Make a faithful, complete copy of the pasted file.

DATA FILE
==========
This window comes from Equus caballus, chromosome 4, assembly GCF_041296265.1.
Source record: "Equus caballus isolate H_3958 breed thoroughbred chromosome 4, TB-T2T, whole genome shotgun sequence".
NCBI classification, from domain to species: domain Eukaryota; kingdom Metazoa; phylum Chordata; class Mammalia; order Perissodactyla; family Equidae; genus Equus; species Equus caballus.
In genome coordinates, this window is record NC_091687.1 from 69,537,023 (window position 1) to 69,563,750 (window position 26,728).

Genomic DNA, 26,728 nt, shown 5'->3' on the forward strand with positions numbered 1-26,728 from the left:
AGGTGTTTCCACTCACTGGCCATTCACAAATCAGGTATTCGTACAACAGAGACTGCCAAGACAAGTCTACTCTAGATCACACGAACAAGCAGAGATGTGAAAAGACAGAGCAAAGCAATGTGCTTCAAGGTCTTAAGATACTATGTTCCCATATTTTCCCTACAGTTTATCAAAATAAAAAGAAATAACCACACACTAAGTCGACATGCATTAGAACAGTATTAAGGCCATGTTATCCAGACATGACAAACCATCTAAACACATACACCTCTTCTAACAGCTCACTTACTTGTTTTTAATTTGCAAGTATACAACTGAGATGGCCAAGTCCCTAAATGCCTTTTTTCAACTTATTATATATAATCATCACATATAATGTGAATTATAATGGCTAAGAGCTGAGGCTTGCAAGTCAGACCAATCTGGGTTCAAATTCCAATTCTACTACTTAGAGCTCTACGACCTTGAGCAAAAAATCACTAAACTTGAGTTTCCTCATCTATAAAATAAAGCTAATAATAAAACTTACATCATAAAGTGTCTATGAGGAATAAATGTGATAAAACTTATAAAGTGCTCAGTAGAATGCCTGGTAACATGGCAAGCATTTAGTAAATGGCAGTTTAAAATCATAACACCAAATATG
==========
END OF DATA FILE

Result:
This window comes from Equus caballus, chromosome 4, assembly GCF_041296265.1.
Source record: "Equus caballus isolate H_3958 breed thoroughbred chromosome 4, TB-T2T, whole genome shotgun sequence".
NCBI classification, from domain to species: domain Eukaryota; kingdom Metazoa; phylum Chordata; class Mammalia; order Perissodactyla; family Equidae; genus Equus; species Equus caballus.
In genome coordinates, this window is record NC_091687.1 from 69,537,023 (window position 1) to 69,563,750 (window position 26,728).

Genomic DNA, 26,728 nt, shown 5'->3' on the forward strand with positions numbered 1-26,728 from the left:
AGGTGTTTCCACTCACTGGCCATTCACAAATCAGGTATTCGTACAACAGAGACTGCCAAGACAAGTCTACTCTAGATCACACGAACAAGCAGAGATGTGAAAAGACAGAGCAAAGCAATGTGCTTCAAGGTCTTAAGATACTATGTTCCCATATTTTCCCTACAGTTTATCAAAATAAAAAGAAATAACCACACACTAAGTCGACATGCATTAGAACAGTATTAAGGCCATGTTATCCAGACATGACAAACCATCTAAACACATACACCTCTTCTAACAGCTCACTTACTTGTTTTTAATTTGCAAGTATACAACTGAGATGGCCAAGTCCCTAAATGCCTTTTTTCAACTTATTATATATAATCATCACATATAATGTGAATTATAATGGCTAAGAGCTGAGGCTTGCAAGTCAGACCAATCTGGGTTCAAATTCCAATTCTACTACTTAGAGCTCTACGACCTTGAGCAAAAAATCACTAAACTTGAGTTTCCTCATCTATAAAATAAAGCTAATAATAAAACTTACATCATAAAGTGTCTATGAGGAATAAATGTGATAAAACTTATAAAGTGCTCAGTAGAATGCCTGGTAACATGGCAAGCATTTAGTAAATGGCAGTTTAAAATCATAACACCAAATATG